So, I will reset everything so that it's all configured static. I'll have to do that this evening after I get home from work, so it'll be a bit late (I work 11:15 am to 8 pm). I'll post an update here after I've done that. We'll see what happens.

Report •

February 9, 2009 at 05:18:20
I'll be looking for your post.

Report •

February 9, 2009 at 12:20:48
to "see" the workgroup you need netbios enabled over tcp/ip.

How about posting the results of an ipconfig /all from a workstation?

since you are changeing routers I have to assume you are changing ip subnets. Belkin use 192.168.2.x whereas Linksys uses 192.168.1.x

If you are running the windows firewall, and made no changes, your new ip will be denied access by the firewalls.

Using a static ip does not address these issues.

Report •

February 9, 2009 at 15:51:37
I understood him to say that he changed one Belkin for another. Even if it weren't another Belkin, where would he have to change subnets in Windows firewall ?

Report •

February 9, 2009 at 16:17:29
windows firewall is limited in that you need, if engaged' to go to the exceptions tab and make sure file and printsharing is enabled.

Versus for example ZoneAlarm which allows you to block or allow by ip address/host name or subnet.

You are right, the linksys went back as did another belkin.

after all of those we know its not the router :-)

I have to wonder why someone running xp would be running 8gig in the workstation.

Report •

February 9, 2009 at 19:29:00
I've just gotten home & am eating dinner (the kids are asleep) as I look this over. So, here goes:

"I have to wonder why someone running xp would be running 8gig in the workstation."

I wish I could say that I KNEW it would activate Physical Address Extension and use the additional 4GB as a non-HDD swap file. But, truthfully, when I built them, it was $34 for each 2gb stick, so I just loaded up all 4 slots (on each machine). Doing that forced me to learn a little more about XP (4 gb usable memory limit, waah!). Plus, when I finally get the evil Bill Gates empire off our desktops, the extra RAM will work just fine with Linux.

"after all of those we know its not the router :-)"

Well, I've been thinking that all along. The further I get, the more I think that it's an AUE (Another User Error) (I.D.Ten-T).

"to "see" the workgroup you need netbios enabled over tcp/ip."

I can see the workgroup just fine with the old Belkin, and don't have any netbios enabled on anything.

IPCONFIG/ALL? Here it is (using the NEW Belkin):

Windows IP Configuration

Host Name . . . . . . . . . . . . : RCH-DAVID
Primary Dns Suffix . . . . . . . :
Node Type . . . . . . . . . . . . : Hybrid
IP Routing Enabled. . . . . . . . : No
WINS Proxy Enabled. . . . . . . . : No
DNS Suffix Search List. . . . . . : RCH-WORKGROUP

Ethernet adapter Local Area Connection 5:

Connection-specific DNS Suffix . : RCH-WORKGROUP
Description . . . . . . . . . . . : Realtek RTL8168C(P)/8111C(P) PCI-E G
igabit Ethernet NIC
Physical Address. . . . . . . . . : 00-22-15-73-35-99
Dhcp Enabled. . . . . . . . . . . : Yes
Autoconfiguration Enabled . . . . : Yes
IP Address. . . . . . . . . . . . :
Subnet Mask . . . . . . . . . . . :
Default Gateway . . . . . . . . . :
DHCP Server . . . . . . . . . . . :
DNS Servers . . . . . . . . . . . :
Lease Obtained. . . . . . . . . . : Monday, February 09, 2009 12:53:30 A
Lease Expires . . . . . . . . . . : Wednesday, February 07, 2018 12:53:3
0 AM

"If you are running the windows firewall, and made no changes, your new ip will be denied access by the firewalls."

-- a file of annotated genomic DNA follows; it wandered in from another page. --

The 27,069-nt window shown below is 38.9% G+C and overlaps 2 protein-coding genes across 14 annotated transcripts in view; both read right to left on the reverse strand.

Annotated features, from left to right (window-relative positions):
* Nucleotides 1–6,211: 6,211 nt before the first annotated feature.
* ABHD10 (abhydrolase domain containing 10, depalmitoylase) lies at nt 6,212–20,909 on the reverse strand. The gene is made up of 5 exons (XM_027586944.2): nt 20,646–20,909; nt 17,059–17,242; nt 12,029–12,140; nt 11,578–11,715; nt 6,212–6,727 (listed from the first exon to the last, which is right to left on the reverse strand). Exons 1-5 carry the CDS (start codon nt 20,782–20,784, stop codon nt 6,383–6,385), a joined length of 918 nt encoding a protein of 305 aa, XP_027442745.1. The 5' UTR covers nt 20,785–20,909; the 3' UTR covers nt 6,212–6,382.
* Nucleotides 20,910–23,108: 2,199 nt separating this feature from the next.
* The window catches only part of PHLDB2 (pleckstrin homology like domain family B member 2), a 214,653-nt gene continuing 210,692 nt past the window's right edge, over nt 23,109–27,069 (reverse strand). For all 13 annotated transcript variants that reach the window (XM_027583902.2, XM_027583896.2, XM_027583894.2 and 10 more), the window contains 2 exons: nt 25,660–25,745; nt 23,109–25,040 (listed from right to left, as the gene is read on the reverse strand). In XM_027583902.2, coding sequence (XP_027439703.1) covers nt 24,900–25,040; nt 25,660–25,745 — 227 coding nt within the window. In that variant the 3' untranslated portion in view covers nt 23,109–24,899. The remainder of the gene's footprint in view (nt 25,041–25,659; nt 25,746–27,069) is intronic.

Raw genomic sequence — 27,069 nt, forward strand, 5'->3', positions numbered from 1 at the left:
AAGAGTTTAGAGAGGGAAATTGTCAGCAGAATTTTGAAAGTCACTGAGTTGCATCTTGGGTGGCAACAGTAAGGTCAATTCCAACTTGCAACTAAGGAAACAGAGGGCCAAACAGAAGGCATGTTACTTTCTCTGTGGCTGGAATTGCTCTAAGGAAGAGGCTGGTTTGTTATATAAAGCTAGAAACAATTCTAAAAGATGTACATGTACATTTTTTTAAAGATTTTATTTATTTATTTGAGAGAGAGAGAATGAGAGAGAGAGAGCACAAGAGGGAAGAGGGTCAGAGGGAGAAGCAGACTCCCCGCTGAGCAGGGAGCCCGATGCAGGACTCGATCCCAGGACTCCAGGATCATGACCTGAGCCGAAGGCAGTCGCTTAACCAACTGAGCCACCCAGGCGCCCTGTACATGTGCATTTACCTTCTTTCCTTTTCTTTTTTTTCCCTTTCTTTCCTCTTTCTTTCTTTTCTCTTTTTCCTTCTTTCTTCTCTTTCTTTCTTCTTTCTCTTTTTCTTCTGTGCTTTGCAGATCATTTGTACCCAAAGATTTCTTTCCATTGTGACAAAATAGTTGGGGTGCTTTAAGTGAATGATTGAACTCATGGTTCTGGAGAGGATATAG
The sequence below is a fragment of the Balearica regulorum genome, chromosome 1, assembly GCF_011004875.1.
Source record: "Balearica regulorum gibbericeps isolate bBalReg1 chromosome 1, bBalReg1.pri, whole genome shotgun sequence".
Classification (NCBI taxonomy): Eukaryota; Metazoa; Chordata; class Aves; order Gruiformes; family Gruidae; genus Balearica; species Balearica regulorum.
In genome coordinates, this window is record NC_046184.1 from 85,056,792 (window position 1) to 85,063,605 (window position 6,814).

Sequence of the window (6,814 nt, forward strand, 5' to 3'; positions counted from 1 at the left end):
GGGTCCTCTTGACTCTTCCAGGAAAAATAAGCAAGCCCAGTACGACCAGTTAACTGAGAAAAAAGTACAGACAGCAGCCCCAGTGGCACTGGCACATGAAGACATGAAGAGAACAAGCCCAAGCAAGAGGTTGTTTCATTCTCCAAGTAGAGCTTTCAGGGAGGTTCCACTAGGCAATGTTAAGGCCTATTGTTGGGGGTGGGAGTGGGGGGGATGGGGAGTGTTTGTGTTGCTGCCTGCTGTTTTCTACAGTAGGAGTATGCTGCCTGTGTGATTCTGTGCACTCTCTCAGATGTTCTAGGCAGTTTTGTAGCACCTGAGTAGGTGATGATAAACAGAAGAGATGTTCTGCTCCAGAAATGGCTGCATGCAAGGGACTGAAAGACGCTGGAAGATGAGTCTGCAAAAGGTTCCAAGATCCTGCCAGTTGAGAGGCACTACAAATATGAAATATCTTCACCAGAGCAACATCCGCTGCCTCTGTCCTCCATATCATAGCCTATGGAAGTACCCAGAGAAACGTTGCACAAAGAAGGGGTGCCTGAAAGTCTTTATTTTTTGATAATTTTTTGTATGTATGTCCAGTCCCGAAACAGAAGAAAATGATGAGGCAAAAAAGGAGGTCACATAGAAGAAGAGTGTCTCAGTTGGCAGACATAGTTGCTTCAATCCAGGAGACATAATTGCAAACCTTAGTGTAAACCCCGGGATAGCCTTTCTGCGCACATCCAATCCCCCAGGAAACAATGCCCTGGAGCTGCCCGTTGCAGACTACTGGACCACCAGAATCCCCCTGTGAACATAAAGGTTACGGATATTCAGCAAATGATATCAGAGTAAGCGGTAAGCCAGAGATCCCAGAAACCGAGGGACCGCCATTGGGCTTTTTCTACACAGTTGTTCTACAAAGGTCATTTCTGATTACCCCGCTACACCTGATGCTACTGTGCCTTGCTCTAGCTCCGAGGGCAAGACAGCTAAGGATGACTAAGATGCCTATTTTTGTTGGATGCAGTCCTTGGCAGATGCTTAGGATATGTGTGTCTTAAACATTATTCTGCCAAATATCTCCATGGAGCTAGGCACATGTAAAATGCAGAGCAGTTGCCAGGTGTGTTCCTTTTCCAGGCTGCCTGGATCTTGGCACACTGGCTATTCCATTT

I need to check the firewall settings. I usually have it completely turned off, but I was looking at it before I went off to work, and noticed it was turned on. I need to go through that again & see what I can do with it.

"Using a static ip does not address these issues."

No, it does not "address" the issues, but it might force things to work consistently regardless of which router is installed.

Ok, I've got some work to do on this thing, but probably have to get my wife off her computer to make it happen. Of course, she's upset because I've got the printer on MY desktop, and she doesn't have access to it until I get this thing resolved. So, maybe she'll go read one of her vampire books & I can get some real work done!

More to come after I get a little deeper into this.

Thanks for the dialogue, I really appreciate it!

Report •

February 18, 2009 at 22:30:59
This just gets stranger & stranger!

Let me note that I had rebooted all the systems, in a systematic fashion (from top to bottom, so that the modem was turned on first, then the router, then the server, & finally workstations), several times. Yet, nothing changed.

So, now, it's been, what, NINE DAYS since my last reply, and suddenly ... Well, we got an Asus EeeePC today, and I was setting it up. I turned on the wireless on the new router, configured the security, then set the EeeePC to go wireless and configured the WEP key on it. Just for grins, I went to My Network, and browsed. LOW AND BEHOLD, suddenly, I can see everything. I immediately turned around to my desktop workstation and checked it there, and WAH-LAH!!! I can see the Microsoft Network with all the PCs and all the shares.

So, don't ask me how it righted itself. I don't have a clue. I have, seriously, done no configuring of anything since my last post with the conditions stated above. I mean, I did set everything to static (except the EeeePC), but I still wasn't able to see anything in the workgroup! Yet, there it is, all present and accounted for, working like one would have expected all along.

So, I appreciate the help, and SOMETHING worked (maybe it was just TIME required for the data to propogate itself through the system, tho I can hardly imagine it would have taken much more than a nanosecond or two. Yet, somewhere along the way, it's now working.

-> David
San Antonio, TX

Report •

Ask Question